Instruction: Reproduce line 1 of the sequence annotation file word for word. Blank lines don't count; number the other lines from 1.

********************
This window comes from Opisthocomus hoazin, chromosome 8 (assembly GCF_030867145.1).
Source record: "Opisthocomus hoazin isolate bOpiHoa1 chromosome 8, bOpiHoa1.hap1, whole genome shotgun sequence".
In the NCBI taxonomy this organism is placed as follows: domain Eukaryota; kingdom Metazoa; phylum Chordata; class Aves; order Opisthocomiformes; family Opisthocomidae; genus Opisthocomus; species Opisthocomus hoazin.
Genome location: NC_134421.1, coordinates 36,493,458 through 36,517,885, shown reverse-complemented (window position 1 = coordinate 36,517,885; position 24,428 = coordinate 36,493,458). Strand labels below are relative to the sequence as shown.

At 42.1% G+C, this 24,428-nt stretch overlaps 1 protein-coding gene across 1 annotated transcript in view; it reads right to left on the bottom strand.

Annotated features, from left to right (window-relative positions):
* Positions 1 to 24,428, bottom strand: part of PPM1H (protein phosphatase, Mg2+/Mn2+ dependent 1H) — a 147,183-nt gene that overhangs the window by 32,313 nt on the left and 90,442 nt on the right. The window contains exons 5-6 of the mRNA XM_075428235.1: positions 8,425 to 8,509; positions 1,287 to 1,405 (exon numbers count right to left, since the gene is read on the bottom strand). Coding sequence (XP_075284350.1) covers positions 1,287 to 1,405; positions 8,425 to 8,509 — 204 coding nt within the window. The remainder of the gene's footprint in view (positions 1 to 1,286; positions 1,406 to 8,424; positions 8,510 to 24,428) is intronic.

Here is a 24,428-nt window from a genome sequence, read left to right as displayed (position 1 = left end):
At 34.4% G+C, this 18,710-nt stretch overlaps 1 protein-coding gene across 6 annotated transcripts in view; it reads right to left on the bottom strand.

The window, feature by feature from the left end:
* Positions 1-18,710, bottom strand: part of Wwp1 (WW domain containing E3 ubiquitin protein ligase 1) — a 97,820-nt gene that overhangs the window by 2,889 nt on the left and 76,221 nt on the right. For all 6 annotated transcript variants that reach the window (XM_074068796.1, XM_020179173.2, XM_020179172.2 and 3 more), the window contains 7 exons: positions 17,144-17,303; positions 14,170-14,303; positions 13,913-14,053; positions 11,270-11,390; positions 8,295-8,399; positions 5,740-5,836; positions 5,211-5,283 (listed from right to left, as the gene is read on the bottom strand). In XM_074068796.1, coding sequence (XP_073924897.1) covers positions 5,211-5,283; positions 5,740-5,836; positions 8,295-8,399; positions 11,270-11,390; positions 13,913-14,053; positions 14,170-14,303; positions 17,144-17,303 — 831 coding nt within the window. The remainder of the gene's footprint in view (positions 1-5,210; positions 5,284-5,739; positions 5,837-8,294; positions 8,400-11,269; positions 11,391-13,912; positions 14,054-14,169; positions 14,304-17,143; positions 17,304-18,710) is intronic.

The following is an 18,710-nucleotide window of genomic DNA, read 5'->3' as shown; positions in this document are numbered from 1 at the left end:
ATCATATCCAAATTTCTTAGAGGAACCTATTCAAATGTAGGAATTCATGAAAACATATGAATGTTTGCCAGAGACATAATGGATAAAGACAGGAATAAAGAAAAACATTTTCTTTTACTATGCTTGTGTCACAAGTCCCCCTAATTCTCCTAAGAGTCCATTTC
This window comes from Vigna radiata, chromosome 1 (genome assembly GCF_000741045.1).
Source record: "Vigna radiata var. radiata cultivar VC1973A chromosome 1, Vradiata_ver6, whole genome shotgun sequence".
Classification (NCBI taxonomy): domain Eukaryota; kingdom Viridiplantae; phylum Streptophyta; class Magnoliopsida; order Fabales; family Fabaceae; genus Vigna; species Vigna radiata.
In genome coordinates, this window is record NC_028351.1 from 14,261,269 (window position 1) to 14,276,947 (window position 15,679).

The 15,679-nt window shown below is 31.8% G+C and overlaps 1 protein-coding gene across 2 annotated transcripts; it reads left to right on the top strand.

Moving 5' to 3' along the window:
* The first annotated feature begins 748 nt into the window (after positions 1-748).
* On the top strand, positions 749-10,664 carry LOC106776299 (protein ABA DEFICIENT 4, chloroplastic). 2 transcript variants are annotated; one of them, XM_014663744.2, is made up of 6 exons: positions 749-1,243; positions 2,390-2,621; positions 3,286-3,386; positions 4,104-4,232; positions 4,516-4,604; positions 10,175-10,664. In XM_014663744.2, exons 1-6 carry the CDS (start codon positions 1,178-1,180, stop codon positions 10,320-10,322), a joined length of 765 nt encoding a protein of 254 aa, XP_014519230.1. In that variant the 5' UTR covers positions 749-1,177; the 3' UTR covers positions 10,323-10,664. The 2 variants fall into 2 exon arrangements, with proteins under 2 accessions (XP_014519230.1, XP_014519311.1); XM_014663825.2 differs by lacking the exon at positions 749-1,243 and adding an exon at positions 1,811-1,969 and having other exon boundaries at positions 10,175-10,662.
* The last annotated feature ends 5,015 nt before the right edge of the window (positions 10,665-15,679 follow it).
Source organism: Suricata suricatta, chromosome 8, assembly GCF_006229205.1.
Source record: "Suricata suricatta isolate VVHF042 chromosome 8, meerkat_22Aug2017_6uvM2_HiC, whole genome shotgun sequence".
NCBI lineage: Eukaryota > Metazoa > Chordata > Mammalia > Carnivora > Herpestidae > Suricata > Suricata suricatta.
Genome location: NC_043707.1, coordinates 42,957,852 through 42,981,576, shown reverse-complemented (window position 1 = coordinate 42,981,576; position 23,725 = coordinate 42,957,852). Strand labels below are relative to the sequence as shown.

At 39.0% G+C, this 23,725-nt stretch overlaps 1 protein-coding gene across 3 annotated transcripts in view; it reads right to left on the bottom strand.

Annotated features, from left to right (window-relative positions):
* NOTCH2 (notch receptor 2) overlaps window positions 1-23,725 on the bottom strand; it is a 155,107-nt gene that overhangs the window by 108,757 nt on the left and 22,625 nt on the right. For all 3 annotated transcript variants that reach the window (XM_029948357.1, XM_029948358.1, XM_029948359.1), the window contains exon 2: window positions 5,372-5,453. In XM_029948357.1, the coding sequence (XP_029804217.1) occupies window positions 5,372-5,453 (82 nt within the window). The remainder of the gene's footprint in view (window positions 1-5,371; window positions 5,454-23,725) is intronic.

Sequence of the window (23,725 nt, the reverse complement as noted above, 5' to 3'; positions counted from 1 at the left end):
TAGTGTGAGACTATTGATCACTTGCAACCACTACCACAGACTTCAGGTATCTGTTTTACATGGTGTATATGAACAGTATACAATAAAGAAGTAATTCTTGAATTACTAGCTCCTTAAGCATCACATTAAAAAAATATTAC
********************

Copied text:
This window comes from Opisthocomus hoazin, chromosome 8 (assembly GCF_030867145.1).